July 7, 2017
It’s summertime, so everyone, everywhere is swimming. If you are a parent, water safety is likely on the forefront of your mind. After all, drowning is the top preventable cause of death for children. According to the CDC, about 800 children are still dying annually from drowning. That number doesn’t even come close to the startling amount of children who are injured, sometimes permanently, but do not actually die from drowning.
Parents want to keep their children safe in the water, but every time I go swimming, I see kids in the pool with one of the most dangerous swim toys. It makes me sad, nervous, and completely on alert.
This dangerous toy? Floaties. Also knows as arm floaties, swim floaties, or water wings.
If you own this toy, find it now, and promptly throw it away.
Notice how I keep calling arm floaties a toy? You should, too, because that’s what they are. Floaties are not a water safety tool or a life-saving device in any way, shape, or form. Floaties are dangerous.
They WILL find a way to take off anything you put on them. Everything. Diapers, clothes (can’t blame them there), car seat buckles, you name it, they WILL figure it out. Children will learn how to remove their floaties. It’s not a matter of if, it’s a matter of when. You don’t want your child to figure out how to take floaties off for the first time when you have your back turned for mere seconds. Arm floaties are notoriously easy to remove and extremely dangerous, but I’ve also seen children harmed from the newer floaties that buckle behind a child’s back. All they need to do is wiggle out them, or have help from a little friend to unbuckle them, and they are in immediate danger.
Just a few days ago, a friend of mine experienced the drowning of her granddaughter after she unknowingly removed her floaties and slipped under the water. It was traumatizing, but thankfully, she escaped without permanent harm. Floaties are causing drownings like this every summer.
When children do figure out how to take off their floaties, it will be silent. You will not hear anything. All a parent can do is pray to God they learn this new skill while you are watching. Need to grab something? Turn around to find your other child? Look for sunscreen in your bag? That’s long enough. It only takes a minute, sometimes even seconds, for children to take floaties off and slip under the water. You will not hear a thing.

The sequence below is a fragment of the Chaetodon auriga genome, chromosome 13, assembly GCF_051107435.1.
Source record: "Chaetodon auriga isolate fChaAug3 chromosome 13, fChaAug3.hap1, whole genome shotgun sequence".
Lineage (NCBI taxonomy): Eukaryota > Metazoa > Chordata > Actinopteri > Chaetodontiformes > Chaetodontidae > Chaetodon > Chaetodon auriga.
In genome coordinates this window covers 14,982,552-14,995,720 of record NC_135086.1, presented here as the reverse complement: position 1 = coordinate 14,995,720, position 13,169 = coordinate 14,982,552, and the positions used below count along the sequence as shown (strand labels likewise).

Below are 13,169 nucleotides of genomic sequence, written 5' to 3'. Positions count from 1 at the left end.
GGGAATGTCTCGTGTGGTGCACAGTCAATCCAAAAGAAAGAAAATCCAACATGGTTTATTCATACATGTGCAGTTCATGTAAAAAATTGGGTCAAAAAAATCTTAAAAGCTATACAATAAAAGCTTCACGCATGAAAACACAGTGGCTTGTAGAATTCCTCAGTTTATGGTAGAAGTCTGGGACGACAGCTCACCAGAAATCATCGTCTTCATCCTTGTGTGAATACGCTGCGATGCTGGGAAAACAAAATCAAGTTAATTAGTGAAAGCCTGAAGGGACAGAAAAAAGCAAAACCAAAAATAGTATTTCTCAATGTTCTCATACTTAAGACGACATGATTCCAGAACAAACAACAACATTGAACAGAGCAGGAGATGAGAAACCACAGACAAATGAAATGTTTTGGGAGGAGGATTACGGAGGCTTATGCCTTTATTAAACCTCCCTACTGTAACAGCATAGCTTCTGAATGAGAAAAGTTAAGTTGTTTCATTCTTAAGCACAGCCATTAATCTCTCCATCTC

We call it a false sense of security. What do floaties teach a child? Jump in the water and you will come bouncing up buoyantly to the top. However, small children don’t necessarily understand that this fun floating ability is dependent upon them wearing the floaties. When a child jumps into the water and comes springing up to the air completely by means other than their own, what would you expect? Why would they know differently? Many children have been wearing unsafe floaties since they were infants first entering the water. There is no substitution for watching your child at all times and teaching them how to swim to the top of the water by themselves.
Can I tell you something really important? Wonderful, extraordinary parents have been present when their child has drown. You are not exempt. Nine out of 10 children who’ve died in the water were being watched by an adult, according to Safe Kids. We have to evaluate why this is happening, and I know unsafe floaties are undoubtedly contributing to this problem.
You don’t know your child can take off their floaties – until they can. You will have your eyes glued on the pool – until you get momentarily distracted and don’t. It’s not just your child who will gain a false sense of security from floaties, it’s you, too. Anything that lessens our best defense to prevent drowning by being alert and constantly watching our children by water, even heightened confidence, is a major problem.
I know what you might be thinking as you read this…
“I wore floaties when I was a kid, and they were great.” We know better, so we do better.
“But, she is just too little not to have them!” The confidence your child is learning in the water is false, and dangerous.
“I feel better when my child is wearing swim floaties.” That is exactly the problem.
“I’m just going to use them a little longer until he learns how to swim…” Again, the problem. Teach your child to swim now.
Here’s one more thing to think about when you consider allowing your child to use floaties: in the World Health Organization’s 2014 Global Report on Drowning, swim aids were NOT included in their list of the top 10 actions that can prevent drowning, because people still drown while wearing life jackets and flotation aids.
Water safety isn’t a game, so there is no room for toys in your safety plans.
For more water safety tips, read my blog post about dry drowning and find out the facts about this over-hyped water safety threat.